Cell phone ban for young drivers stalls in Oregon

| 6/20/2007

A bill that would enable law enforcement in Oregon to pull over the state’s youngest drivers for using cell phones is in a conference committee.

The Senate version would allow police to ticket drivers under 18 solely for using any cell phone, pager or Blackberry device while at the wheel. It differs from the House-approved version that required officers to pull over teens for another traffic offense, such as speeding or running a red light, before ticketing them for chatting on the phone.

House lawmakers refused to agree to Senate amendments to the bill – HB2872. As a result, the bill has been sent to a conference committee made up of select members from both chambers to work out differences.

Opponents object to the change allowing primary enforcement. They say it could lead to racial profiling.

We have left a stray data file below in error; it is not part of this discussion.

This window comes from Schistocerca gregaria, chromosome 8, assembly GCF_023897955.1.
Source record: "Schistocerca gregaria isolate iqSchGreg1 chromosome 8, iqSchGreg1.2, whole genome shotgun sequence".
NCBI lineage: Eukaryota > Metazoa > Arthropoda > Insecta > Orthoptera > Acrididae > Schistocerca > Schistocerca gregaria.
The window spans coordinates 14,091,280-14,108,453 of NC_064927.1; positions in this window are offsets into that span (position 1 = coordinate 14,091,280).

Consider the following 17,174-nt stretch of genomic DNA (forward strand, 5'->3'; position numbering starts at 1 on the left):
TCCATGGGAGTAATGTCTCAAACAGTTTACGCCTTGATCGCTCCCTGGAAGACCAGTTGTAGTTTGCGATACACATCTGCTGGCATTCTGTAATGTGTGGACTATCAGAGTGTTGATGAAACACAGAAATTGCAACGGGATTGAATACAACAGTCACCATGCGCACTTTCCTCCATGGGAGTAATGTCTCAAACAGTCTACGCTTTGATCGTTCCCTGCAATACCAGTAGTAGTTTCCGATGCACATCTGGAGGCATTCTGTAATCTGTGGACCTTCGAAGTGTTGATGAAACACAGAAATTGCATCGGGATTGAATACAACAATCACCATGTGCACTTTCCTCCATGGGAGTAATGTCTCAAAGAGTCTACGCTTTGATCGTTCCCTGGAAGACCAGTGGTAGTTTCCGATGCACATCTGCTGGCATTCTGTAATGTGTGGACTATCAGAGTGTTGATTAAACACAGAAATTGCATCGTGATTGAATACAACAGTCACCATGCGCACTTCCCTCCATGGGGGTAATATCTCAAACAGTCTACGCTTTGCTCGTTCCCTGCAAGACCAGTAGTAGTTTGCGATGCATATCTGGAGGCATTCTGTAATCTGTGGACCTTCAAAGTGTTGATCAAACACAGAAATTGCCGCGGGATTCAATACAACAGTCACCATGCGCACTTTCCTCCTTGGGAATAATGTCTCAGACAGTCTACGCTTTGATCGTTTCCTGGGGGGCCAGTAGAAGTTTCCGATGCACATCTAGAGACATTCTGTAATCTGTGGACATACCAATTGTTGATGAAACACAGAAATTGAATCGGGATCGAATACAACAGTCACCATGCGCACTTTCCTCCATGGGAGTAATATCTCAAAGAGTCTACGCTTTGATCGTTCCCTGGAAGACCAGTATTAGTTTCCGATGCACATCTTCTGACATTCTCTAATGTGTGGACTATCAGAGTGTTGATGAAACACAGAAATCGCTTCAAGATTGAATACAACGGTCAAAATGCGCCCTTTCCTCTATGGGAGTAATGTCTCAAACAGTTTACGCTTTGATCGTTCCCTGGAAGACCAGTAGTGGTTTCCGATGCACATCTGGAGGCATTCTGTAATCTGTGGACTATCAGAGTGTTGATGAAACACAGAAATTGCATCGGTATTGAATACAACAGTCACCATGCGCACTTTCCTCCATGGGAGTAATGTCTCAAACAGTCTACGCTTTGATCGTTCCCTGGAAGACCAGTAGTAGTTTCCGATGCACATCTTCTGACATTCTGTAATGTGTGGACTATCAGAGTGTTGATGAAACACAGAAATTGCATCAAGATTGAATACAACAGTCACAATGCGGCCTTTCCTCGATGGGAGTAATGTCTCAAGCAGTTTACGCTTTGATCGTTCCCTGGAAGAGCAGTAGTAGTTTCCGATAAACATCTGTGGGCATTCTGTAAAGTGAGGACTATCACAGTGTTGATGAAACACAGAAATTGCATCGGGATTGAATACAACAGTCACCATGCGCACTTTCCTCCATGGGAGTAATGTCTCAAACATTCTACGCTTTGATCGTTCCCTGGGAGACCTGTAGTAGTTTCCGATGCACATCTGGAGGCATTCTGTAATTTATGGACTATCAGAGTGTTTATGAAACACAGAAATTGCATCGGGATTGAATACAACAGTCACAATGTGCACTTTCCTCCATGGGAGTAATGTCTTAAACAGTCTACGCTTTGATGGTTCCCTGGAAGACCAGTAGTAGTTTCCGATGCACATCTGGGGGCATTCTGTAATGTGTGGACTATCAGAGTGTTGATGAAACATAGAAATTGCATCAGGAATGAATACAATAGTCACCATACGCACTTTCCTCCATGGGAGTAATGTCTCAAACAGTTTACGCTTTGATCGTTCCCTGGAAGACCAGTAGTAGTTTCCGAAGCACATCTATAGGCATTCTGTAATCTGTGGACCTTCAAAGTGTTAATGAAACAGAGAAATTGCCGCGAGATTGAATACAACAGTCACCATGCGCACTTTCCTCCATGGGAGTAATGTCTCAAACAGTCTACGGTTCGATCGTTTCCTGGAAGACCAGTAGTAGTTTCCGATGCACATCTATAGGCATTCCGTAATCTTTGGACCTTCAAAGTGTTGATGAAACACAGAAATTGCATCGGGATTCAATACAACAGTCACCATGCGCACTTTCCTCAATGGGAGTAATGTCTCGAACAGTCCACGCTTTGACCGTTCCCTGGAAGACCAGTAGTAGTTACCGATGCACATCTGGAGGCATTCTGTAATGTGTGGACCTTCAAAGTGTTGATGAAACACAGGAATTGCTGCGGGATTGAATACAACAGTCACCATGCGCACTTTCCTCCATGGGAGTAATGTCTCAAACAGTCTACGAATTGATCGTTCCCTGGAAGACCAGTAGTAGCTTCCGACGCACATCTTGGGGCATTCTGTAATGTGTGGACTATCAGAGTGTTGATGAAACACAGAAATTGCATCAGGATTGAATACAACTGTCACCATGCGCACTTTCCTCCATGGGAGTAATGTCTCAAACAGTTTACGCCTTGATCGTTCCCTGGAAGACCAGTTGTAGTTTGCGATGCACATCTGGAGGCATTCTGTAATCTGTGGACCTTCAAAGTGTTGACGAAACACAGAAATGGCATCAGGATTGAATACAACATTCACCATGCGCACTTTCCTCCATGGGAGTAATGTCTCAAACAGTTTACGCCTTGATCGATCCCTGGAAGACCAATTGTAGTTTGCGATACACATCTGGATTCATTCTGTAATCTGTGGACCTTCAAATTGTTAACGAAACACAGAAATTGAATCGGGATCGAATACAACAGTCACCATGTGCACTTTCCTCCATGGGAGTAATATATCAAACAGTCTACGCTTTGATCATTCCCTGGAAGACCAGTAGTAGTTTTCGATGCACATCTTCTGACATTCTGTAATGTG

Rep. Greg Macpherson, D-Lake Oswego, the bill’s author, said the intent of the legislation is to make sure new drivers stay of their cell phones. He doesn’t want penalties to be a burden, The Associated Press reported.

As a result, another modification to the bill would reduce the potential fine from as much as $360 to a maximum of $90.

At least a dozen states already ban or restrict young drivers from using cell phones. Currently, Connecticut, New Jersey and New York have the only statewide laws restricting hand-held cell phone use for all drivers. In 2008, California and Washington are slated to implement their own rule. No state prohibits hands-free usage for all drivers.

In Oregon, legislators have until the end of June to reach agreement on prohibiting cell phone use for young drivers or the bill will die.

– By Keith Goble, State Legislative Editor